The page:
Construction of a fiber optic network is a complex and lengthy process.
Construction of a fiber optic network is a complex and lengthy process. Numerous contractors are involved and the entire process can take six to 12 months to complete, depending upon the length of the circuit, the terrain and soils, weather and other external factors. Most CVEC distribution lines are a mix of overhead and underground construction. The following discussion covers the phases of construction along overhead distribution lines. You can see each step below:
Step 1: Make Ready Engineering
After an in-house autodesign of the ﬁber build, ﬁeld engineers go to each pole to determine if any modiﬁcations are required in order to support the ﬁber and its associated steel strand. These engineers create design sheets showing where to move items at the pole to create more space, as well as where poles need to be changed out to add height or strength. During this time, inspectors will “ride out” the build to ensure every member will be included in the ﬁber build. This phase can take two to four weeks
Step 2: Make Ready Construction
Line crews will change poles, move transformers from one side of the pole to another, move wires on the pole, add new anchors to the poles, and perform other work to allow the ﬁber to be placed later. The make ready construction phase can take four to twelve weeks as a rule of thumb. This work has the widest variance in time of all construction phases.
Step 3: Fiber Construction
Fiber crews place steel strand along the pole line and return to place the ﬁber optic cable against the steel strand. A lashing machine is used to secure the ﬁber to the strand. In locations where the electric is underground, the ﬁber optic cable will be placed in a small plastic pipe underground by either boring or plowing. Asphalt and concrete driveways will be bored under and a pedestal may be placed next to a transformer or junction box to allow for a service drop. Areas of disturbance are restored to their original state. Fiber construction can take four to eight weeks on a circuit.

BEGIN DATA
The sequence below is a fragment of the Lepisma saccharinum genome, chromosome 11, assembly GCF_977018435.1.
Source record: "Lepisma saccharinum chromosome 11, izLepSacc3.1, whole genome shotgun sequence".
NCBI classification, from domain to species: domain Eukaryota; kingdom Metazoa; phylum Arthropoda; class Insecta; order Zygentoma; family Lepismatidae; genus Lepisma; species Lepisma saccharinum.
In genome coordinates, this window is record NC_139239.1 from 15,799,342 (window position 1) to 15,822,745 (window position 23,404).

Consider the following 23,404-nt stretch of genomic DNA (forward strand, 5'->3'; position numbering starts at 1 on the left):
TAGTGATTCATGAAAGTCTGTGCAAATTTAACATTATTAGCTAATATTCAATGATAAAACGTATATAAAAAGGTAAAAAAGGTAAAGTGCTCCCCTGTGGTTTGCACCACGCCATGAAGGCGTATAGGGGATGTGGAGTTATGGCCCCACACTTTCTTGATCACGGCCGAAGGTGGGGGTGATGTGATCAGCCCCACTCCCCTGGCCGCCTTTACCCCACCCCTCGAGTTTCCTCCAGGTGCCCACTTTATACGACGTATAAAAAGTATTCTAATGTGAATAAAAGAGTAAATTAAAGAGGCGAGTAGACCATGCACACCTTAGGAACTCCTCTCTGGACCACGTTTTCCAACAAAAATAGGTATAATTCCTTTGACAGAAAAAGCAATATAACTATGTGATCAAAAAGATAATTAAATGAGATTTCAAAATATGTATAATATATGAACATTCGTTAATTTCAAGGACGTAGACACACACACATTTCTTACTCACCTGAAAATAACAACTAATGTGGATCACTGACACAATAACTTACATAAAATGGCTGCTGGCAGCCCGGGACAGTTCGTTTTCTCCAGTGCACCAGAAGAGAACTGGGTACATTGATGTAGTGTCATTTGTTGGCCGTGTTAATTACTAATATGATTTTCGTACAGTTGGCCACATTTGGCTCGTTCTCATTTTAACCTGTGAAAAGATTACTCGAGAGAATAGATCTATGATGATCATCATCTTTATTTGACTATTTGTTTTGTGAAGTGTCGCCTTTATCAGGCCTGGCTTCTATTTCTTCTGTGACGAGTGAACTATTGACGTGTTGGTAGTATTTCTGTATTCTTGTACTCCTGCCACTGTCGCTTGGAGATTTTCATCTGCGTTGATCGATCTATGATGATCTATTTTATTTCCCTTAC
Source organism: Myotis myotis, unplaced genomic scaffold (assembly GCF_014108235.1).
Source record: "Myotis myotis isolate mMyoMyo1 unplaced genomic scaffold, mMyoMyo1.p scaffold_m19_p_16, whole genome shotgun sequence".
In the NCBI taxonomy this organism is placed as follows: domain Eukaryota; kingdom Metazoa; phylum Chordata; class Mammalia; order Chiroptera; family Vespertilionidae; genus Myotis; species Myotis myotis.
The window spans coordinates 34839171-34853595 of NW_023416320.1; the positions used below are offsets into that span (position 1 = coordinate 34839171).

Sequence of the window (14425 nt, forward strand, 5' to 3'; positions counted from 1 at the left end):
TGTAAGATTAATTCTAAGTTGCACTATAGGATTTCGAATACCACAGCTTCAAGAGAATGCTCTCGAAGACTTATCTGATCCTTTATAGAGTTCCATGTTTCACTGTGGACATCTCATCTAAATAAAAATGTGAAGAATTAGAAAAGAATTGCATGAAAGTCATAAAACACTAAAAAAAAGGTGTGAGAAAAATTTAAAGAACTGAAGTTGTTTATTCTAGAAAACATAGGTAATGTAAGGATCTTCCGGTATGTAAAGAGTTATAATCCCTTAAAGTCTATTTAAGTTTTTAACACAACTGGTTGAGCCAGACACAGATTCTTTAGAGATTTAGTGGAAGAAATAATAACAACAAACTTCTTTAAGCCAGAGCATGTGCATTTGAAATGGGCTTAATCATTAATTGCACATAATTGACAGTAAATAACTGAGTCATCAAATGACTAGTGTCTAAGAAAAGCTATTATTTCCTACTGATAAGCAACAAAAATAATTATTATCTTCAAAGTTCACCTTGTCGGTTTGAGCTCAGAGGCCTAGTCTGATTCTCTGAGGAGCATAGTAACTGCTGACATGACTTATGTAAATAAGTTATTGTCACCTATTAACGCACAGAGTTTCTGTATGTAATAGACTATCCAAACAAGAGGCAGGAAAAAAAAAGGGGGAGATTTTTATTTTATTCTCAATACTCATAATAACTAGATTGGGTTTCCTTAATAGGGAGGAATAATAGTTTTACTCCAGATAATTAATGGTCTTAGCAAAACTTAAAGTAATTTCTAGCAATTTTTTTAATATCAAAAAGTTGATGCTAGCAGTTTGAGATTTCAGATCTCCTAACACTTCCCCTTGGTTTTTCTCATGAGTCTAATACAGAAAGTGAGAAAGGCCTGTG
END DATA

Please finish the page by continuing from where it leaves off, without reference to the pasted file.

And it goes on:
Step 4: Splicing
Once the strand and ﬁber is placed, splicers will make splices at each end and tap point. They splice the necessary cables at each point and mount the splices in enclosures secured to the distribution poles or in pedestals. The splicing work can take another three to six weeks for the main lines.
Step 5: Service Drop Construction
The next step is service drop construction. This work can be done in parallel with some of the earlier work, or it might be done after the main line ﬁber is in place. The drop crews extend the ﬁber from the nearest splice point to the structure receiving service and leave coils of ﬁber in each location.
Step 6: Drop Splicing
The ﬁnal outdoor step in ﬁber construction is the splicing of the drop. The splicer connects the last length of ﬁber at the tap point and also mounts a network interface device (NID) at the structure with the ﬁnal splice inside the NID. The service is now ready to turn over to Fireﬂy for installation
As you can see , there will be multiple different contractors and vehicles passing each point over several months before the service is ready for final installation.